Massive distributed denial-of-service attacks against Internet service providers and their customers doubled in intensity over the past year, according to a security survey of 66 global ISPs.
Massive distributed denial-of-service attacks against ISPs and their customers doubled in intensity over the past year, according to a new survey.
Distributed DoS attacks are now reaching 42Gbps in sustained intensity, up from 24Gbps last year and just 17Gbps the year prior to that, according to Arbor Networks' annual survey of ISPs from North America, Europe and Asia. (Some of the 66 global ISPs surveyed for the "Worldwide Infrastructure Security Report" are Arbor customers, some are not.)
"This attack size is the largest we've ever seen," says Arbor CTO Rob Malan. He links the larger scale of distributed DoS attacks directly to ISPs' ever-larger network backbones as well as growth in higher-speed local connections such as cable networks.
Malan believes many of the massive distributive DoS attacks are intended to strike and flood both ISP infrastructure and customer Web-facing applications. "These tricky requests tie up use of a database and Web server. They're not necessarily a typical security attack where they're looking for a vulnerability," he says.
On the plus side, the majority of ISPs surveyed expressed confidence in detecting distributed DoS attacks using both commercial and open source tools.
Survey results showed "significant adoption of inline mitigation infrastructure and a migration away from less discriminate technologies like blocking all customer traffic (including legitimate traffic) via routing announcements." The number of ISPs that use either source or destination-based access-control lists on routers as their primary attack-mitigation technique decreased from 47% to 30% this year, according to the report. "Many ISPs also report deploying walled-garden and quarantine infrastructure to combat botnets," the report states.
Still, it can take considerable time to fend off distributed DoS attacks.
Fifteen percent of respondents said it typically took 15 minutes or less to mitigate an attack. Another 15% said it took less than 20 minutes, and 14% said it took less than 30 minutes. It took an hour for 26% of respondents, and 30% typically needed more than an hour to mitigate a distributed DoS attack, even after it had been detected. ISPs said the most vulnerable elements of their infrastructure are DNS services, routers, VoIP components and load balancers.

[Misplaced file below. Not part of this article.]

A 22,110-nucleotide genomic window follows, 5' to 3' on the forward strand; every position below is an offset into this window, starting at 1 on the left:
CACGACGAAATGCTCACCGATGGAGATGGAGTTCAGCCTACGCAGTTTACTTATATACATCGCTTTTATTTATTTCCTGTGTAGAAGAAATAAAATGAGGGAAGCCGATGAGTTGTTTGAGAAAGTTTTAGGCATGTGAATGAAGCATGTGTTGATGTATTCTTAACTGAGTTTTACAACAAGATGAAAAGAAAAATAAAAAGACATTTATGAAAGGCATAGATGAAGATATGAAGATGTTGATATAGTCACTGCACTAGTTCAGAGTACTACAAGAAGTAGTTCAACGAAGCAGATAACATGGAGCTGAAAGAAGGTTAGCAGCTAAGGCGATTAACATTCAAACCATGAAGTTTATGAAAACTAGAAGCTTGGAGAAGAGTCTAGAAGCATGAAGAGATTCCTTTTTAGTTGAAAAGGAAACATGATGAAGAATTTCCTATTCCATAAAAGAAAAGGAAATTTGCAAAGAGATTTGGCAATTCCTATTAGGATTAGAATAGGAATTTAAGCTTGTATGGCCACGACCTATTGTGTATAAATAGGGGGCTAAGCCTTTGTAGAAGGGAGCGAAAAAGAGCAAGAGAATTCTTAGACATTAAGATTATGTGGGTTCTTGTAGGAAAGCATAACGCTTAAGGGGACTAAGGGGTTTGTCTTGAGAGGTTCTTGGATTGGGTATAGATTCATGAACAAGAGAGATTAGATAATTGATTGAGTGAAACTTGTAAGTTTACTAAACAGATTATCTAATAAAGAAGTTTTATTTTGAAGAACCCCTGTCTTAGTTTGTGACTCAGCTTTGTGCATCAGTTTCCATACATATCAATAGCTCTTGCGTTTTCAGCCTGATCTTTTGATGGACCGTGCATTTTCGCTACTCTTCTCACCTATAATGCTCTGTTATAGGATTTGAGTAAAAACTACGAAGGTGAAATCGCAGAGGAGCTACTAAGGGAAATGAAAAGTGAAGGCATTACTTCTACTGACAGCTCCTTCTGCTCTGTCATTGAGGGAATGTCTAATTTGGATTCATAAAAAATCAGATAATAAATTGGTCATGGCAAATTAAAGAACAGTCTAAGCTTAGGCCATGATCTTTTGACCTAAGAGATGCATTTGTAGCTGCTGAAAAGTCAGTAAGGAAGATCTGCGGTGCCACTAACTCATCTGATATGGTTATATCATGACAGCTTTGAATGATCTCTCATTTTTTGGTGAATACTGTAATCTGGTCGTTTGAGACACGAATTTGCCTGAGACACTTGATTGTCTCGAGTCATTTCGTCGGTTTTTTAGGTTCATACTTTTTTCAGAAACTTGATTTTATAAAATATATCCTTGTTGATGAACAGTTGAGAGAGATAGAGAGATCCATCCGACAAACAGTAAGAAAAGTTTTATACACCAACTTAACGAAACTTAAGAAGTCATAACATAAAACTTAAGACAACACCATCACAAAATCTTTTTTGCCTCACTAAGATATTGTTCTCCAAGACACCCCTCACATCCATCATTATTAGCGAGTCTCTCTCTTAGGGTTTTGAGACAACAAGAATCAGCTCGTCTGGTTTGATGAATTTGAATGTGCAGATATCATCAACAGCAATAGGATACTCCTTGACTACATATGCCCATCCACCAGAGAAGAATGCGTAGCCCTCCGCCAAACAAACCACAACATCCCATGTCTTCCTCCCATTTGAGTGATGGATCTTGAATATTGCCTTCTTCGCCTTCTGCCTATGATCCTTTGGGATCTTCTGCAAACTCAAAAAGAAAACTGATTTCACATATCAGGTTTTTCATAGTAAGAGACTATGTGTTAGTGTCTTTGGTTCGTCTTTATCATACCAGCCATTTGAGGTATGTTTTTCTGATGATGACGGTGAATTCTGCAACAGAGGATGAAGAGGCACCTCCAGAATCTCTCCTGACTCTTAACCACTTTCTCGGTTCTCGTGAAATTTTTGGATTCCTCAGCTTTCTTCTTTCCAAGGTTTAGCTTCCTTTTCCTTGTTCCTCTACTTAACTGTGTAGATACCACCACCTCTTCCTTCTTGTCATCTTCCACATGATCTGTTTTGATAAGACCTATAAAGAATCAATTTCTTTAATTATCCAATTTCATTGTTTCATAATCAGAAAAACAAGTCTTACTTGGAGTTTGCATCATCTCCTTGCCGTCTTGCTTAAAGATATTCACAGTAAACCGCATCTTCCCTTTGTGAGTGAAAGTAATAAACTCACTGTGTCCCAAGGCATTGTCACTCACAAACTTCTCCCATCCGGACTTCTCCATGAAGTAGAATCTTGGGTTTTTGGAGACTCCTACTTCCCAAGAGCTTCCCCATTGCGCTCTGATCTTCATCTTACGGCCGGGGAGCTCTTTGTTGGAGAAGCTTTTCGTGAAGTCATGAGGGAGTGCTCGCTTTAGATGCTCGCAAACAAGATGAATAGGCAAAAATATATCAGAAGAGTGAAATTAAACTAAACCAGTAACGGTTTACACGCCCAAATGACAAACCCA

For the third year in a row, fewer ISPs are referring attacks to law enforcement. Roughly 58% of the surveyed ISPs said they had referred no incidents to law enforcement over the past year, compared with 50% the year before. Among the reasons cited for not reporting the attacks was the opinion that law enforcement had limited capabilities and the expectation that customers would report the attacks.
When asked which threats caused the biggest drain on operational resources, ISPs named spam. Distributed DoS took second place. Peer-to-peer network usage, and its impact on operations in terms of engagement with law enforcement and other entities, was also listed by about 5% of respondents.
Another issue the report highlighted is concern that ISPs' security products don’t adequately address the IPv6 routing protocol, which is starting to show growth in usage.
"Last year IPv6 didn't register in scale, but now it's emerging as a concern on the security side," says Malan. "Attackers are going to try it or use it as a transport mechanism for botnets. IPv6 has become a problem on the operational side."
The Arbor survey doesn't tally how many distributed DoS attacks were reported by the surveyed ISPs, or where the attacks originated.
The number of survey respondents, most of them senior network security architects or operations engineers, dropped slightly from 70 last year to 66 for this year's survey, but the geographic diversity of the ISPs represented was wider, according to Arbor. Half of this year's respondents described their ISPs as Tier 1 or Tier 2 organizations (the largest of ISPs), while the remainder were described as content, hosting or academic networks. Government, wireless and voice IPS, as well as some regional network providers and Internet exchange point operators, also were included.